Investment Mistakes Even Smart Investors Make and How to Avoid Them
Larry Swedroe, R. C. Balaban
Format: PDF / Kindle (mobi) / ePub
CBS MoneyWatch columnist Larry Swedroes bedrock principles for investing success
Investment Mistakes Even Smart Investors Make and How to Avoid Them helps anyone from the novice investor to the professional money manager become a more informed investor and ignore the kind of pervasive conventional wisdom that so often leads to financial loss.
Swedroe describes how behavioral mistakes and overconfidence can lead you to stray from proven investment principles, and he explains how to reverse these temptations and make the right investing decisions when it counts most.
Larry Swedroe is Principal and Director of Research at Buckingham Asset Management. He writes the popular blog Wise Investing at CBS MoneyWatch.com.
brilliant of mathematical geniuses will never be able to tell us what the future holds.”1 MISTAKE 38 Do You Take Risks Not Worth Taking? In March 2003, Larry met with a husband and wife who were both 71 years old and had financial assets of $3 million. Unfortunately, their portfolio was worth $13 million three years earlier. Larry knew that the only way they could have experienced that kind of loss was if they held a portfolio that not only was all, or almost all, equities but also was heavily
out of the markets are close to zero. The real danger for investors is not being there when the big up moves occur. Thus, the winning strategy is both to accept that markets cannot be timed and to build the expectation of black swans into an investment plan. In addition, broad global diversification, including an allocation to high-quality fixed-income assets sufficient to reduce overall portfolio risk to an acceptable level, helps mitigate the impact of the inevitable appearance of black swans.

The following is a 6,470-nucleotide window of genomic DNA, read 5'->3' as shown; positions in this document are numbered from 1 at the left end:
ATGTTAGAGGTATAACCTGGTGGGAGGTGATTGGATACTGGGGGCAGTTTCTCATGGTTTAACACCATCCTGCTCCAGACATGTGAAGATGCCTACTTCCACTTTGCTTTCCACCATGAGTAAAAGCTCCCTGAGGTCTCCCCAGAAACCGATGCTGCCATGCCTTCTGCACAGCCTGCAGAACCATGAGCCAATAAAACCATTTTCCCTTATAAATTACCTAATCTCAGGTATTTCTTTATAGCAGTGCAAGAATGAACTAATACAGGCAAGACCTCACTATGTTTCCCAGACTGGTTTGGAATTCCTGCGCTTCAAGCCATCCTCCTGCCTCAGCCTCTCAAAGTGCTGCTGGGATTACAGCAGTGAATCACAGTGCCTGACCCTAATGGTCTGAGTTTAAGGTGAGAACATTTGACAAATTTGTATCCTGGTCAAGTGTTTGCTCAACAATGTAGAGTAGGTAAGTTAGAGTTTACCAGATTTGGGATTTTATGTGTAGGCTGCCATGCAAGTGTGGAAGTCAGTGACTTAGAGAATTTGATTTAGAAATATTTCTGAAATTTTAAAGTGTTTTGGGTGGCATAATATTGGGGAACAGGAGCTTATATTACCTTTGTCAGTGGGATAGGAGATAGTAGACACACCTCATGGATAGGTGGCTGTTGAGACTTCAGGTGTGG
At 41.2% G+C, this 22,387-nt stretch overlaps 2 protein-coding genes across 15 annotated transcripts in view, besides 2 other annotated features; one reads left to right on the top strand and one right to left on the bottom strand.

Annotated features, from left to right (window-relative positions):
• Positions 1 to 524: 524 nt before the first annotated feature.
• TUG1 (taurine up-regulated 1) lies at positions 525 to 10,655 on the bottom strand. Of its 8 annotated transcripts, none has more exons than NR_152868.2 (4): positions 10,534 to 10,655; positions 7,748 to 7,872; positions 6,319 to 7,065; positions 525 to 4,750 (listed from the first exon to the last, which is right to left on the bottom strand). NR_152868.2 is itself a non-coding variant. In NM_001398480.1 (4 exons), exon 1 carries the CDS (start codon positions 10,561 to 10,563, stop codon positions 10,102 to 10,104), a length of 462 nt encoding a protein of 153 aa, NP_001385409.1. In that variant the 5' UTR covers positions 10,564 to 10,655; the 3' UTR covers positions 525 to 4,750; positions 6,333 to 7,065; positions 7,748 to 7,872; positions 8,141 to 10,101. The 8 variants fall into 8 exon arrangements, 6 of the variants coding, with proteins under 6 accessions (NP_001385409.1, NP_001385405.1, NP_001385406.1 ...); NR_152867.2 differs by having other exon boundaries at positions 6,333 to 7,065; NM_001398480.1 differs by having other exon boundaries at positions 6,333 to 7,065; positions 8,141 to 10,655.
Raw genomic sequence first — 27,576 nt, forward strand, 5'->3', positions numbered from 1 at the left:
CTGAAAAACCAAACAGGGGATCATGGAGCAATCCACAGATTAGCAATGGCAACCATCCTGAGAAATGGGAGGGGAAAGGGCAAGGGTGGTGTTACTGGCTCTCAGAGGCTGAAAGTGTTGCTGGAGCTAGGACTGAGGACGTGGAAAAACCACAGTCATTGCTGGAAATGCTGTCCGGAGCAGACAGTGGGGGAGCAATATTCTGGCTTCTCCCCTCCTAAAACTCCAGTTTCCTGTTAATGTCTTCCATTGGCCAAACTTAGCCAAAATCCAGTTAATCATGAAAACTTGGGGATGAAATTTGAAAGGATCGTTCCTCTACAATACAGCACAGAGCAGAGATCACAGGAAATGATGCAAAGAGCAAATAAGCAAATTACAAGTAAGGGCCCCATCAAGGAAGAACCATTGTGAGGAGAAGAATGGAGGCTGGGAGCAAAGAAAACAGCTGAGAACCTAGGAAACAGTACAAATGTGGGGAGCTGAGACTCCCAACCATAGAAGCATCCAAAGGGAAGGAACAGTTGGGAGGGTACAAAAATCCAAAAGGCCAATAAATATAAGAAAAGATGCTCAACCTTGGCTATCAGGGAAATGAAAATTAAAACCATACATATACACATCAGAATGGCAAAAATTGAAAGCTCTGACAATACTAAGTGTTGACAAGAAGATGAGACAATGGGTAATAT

before they locate bonds in that account. Again, municipal bonds can be held in taxable accounts. Commodities. As with REITs, those investors who value the diversification benefits of commodities should locate these assets in tax-advantaged accounts, even if that means having to hold fixed-income investments in taxable accounts. Liquidity needs. Investors with anticipated, or the potential for unanticipated, liquidity and cash flow needs from their taxable holdings should consider holding some
smaller. However, even for passive investors, the choice is not as simple as just looking at the expense ratios of the various alternatives and choosing the cheapest alternative. The reason is that not all “index” funds are created equal. While the expense ratio is important, it should not be the only consideration. A fund manager can add value in several ways that have nothing to do with active investing. Let’s explore some of the ways a fund can add value in terms of portfolio construction,
component. The principal value of the bond increases by the total of the fixed rate and the inflation component. The income is deferred for tax purposes until funds are withdrawn from the account holding the bond. Index fund A passively managed fund that seeks to replicate the performance of a particular index (such as the Wilshire 5000, the S&P 500, or the Russell 2000) by buying all the securities in that index in direct proportion to their weight within that index (by market capitalization).